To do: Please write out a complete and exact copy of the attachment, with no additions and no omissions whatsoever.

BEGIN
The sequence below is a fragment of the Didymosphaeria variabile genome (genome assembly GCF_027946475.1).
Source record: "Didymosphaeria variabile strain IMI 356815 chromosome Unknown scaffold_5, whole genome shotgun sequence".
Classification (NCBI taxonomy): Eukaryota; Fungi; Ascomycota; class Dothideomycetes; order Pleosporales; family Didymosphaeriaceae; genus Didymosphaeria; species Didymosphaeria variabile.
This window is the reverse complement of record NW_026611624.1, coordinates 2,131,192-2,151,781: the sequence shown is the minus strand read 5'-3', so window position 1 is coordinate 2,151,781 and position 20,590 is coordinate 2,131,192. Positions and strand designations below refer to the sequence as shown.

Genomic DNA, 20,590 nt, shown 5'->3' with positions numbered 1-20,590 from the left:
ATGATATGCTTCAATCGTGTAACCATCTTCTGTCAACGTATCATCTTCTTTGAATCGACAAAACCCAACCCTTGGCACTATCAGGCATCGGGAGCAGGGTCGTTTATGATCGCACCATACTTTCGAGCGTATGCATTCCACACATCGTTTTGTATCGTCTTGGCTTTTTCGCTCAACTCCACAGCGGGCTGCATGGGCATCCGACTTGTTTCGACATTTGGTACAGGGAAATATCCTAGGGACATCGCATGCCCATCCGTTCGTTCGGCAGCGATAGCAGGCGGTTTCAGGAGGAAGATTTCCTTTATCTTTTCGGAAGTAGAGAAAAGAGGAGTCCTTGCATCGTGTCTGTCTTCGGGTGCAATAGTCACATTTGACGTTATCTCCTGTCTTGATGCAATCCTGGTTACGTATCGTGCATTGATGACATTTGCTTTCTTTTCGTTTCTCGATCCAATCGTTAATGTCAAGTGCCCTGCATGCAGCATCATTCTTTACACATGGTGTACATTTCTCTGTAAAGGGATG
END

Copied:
The sequence below is a fragment of the Didymosphaeria variabile genome (genome assembly GCF_027946475.1).
Source record: "Didymosphaeria variabile strain IMI 356815 chromosome Unknown scaffold_5, whole genome shotgun sequence".
Classification (NCBI taxonomy): Eukaryota; Fungi; Ascomycota; class Dothideomycetes; order Pleosporales; family Didymosphaeriaceae; genus Didymosphaeria; species Didymosphaeria variabile.
This window is the reverse complement of record NW_026611624.1, coordinates 2,131,192-2,151,781: the sequence shown is the minus strand read 5'-3', so window position 1 is coordinate 2,151,781 and position 20,590 is coordinate 2,131,192. Positions and strand designations below refer to the sequence as shown.

Genomic DNA, 20,590 nt, shown 5'->3' with positions numbered 1-20,590 from the left:
ATGATATGCTTCAATCGTGTAACCATCTTCTGTCAACGTATCATCTTCTTTGAATCGACAAAACCCAACCCTTGGCACTATCAGGCATCGGGAGCAGGGTCGTTTATGATCGCACCATACTTTCGAGCGTATGCATTCCACACATCGTTTTGTATCGTCTTGGCTTTTTCGCTCAACTCCACAGCGGGCTGCATGGGCATCCGACTTGTTTCGACATTTGGTACAGGGAAATATCCTAGGGACATCGCATGCCCATCCGTTCGTTCGGCAGCGATAGCAGGCGGTTTCAGGAGGAAGATTTCCTTTATCTTTTCGGAAGTAGAGAAAAGAGGAGTCCTTGCATCGTGTCTGTCTTCGGGTGCAATAGTCACATTTGACGTTATCTCCTGTCTTGATGCAATCCTGGTTACGTATCGTGCATTGATGACATTTGCTTTCTTTTCGTTTCTCGATCCAATCGTTAATGTCAAGTGCCCTGCATGCAGCATCATTCTTTACACATGGTGTACATTTCTCTGTAAAGGGATG